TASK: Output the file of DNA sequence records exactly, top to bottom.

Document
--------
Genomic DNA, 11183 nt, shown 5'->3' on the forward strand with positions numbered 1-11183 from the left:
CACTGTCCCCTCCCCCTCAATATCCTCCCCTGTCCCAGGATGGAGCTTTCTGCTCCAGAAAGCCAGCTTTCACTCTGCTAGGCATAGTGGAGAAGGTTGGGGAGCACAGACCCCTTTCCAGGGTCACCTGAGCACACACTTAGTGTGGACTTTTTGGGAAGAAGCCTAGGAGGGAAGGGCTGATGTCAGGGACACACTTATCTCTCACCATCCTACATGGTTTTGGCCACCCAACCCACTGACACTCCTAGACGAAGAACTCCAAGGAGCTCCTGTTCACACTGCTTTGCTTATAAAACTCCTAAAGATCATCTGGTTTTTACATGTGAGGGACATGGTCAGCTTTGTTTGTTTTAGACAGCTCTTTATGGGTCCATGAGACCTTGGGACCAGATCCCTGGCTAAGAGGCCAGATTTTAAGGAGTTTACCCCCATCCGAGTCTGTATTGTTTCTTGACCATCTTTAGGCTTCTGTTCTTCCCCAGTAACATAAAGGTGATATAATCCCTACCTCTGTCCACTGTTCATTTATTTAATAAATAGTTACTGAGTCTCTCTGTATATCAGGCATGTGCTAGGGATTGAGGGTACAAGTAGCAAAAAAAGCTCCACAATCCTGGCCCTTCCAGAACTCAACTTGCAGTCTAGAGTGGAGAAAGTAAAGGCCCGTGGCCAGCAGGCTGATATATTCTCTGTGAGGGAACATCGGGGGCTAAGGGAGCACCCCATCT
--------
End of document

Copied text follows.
Genomic DNA, 11183 nt, shown 5'->3' on the forward strand with positions numbered 1-11183 from the left:
CACTGTCCCCTCCCCCTCAATATCCTCCCCTGTCCCAGGATGGAGCTTTCTGCTCCAGAAAGCCAGCTTTCACTCTGCTAGGCATAGTGGAGAAGGTTGGGGAGCACAGACCCCTTTCCAGGGTCACCTGAGCACACACTTAGTGTGGACTTTTTGGGAAGAAGCCTAGGAGGGAAGGGCTGATGTCAGGGACACACTTATCTCTCACCATCCTACATGGTTTTGGCCACCCAACCCACTGACACTCCTAGACGAAGAACTCCAAGGAGCTCCTGTTCACACTGCTTTGCTTATAAAACTCCTAAAGATCATCTGGTTTTTACATGTGAGGGACATGGTCAGCTTTGTTTGTTTTAGACAGCTCTTTATGGGTCCATGAGACCTTGGGACCAGATCCCTGGCTAAGAGGCCAGATTTTAAGGAGTTTACCCCCATCCGAGTCTGTATTGTTTCTTGACCATCTTTAGGCTTCTGTTCTTCCCCAGTAACATAAAGGTGATATAATCCCTACCTCTGTCCACTGTTCATTTATTTAATAAATAGTTACTGAGTCTCTCTGTATATCAGGCATGTGCTAGGGATTGAGGGTACAAGTAGCAAAAAAAGCTCCACAATCCTGGCCCTTCCAGAACTCAACTTGCAGTCTAGAGTGGAGAAAGTAAAGGCCCGTGGCCAGCAGGCTGATATATTCTCTGTGAGGGAACATCGGGGGCTAAGGGAGCACCCCATCT